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Designer Spotlight: Winterizing and Planting Mums

Posted on by BelleFiori

Mums are popping up on porches and in yards everywhere throughout the Milwaukee area. These gorgeous, full flowers make for the perfect fall accents and come in a variety of shapes and colors. They’re also an inexpensive way to brighten up your home or backyard party. Our florists at Belle Fiori love the versatility of these Wisconsin-friendly blooms and always love seeing those little patches of color throughout the community.

Check out this awesome article from our friends at Better Homes and Gardens about the care and maintenance of these fabulous florals…

fall flowers

Fall Mums: Your Ultimate Care Guide

Mums in Containers

Garden mums also make great container plants. They’re just right for popping into a clay pot, lining up in a row in a window box, or placing in the center of a mixed container with trailing foliage plants all around. Many landscape plants can provide a backdrop for groupings of mums. For texture, choose ornamental grasses or the neon purple berries of the beautyberry shrub (Callicarpa). You also can pair mums with smoke tree (Cotinus), variegated sedum, the deciduous dwarf Fothergilla gardenii, or almost any conifer.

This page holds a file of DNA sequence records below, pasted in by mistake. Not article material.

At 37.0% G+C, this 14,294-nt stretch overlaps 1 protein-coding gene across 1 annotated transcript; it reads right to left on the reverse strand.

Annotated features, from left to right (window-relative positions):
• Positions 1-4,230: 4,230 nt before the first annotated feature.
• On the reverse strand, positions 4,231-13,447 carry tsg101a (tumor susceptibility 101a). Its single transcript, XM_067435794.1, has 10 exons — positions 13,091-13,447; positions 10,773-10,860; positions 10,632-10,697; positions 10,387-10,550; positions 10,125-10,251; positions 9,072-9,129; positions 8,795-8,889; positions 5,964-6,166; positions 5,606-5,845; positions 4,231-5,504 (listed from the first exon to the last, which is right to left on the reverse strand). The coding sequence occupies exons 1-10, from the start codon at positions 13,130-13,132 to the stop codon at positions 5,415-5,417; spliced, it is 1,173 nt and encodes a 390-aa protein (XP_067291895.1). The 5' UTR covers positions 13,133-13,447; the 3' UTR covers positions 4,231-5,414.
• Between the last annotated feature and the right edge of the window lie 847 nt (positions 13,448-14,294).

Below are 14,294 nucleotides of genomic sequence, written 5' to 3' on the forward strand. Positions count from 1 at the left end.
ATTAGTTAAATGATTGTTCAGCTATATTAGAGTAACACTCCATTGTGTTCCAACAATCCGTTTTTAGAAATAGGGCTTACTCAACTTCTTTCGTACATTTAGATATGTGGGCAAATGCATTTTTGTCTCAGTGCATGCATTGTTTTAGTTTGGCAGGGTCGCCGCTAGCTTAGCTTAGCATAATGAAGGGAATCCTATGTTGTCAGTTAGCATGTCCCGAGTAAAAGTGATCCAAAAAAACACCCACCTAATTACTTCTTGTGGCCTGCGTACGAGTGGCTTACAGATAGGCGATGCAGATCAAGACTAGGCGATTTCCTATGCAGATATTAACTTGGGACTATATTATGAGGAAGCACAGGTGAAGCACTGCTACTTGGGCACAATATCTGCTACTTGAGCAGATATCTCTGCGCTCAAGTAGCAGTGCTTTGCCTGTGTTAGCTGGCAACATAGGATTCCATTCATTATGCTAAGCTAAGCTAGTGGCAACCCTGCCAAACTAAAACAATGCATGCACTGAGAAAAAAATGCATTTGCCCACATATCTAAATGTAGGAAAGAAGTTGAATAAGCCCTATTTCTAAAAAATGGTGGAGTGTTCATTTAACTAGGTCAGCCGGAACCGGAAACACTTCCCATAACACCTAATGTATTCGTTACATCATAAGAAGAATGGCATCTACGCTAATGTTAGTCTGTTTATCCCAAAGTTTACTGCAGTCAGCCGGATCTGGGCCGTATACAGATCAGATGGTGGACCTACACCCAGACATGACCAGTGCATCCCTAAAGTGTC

To get the most from your mums, choose cultivars according to their bloom times. It also helps to coordinate bloom time with the length of fall in your location. Most garden mums will withstand a light fall frost, but finding the right cultivars will provide the longest possible amount of pleasure.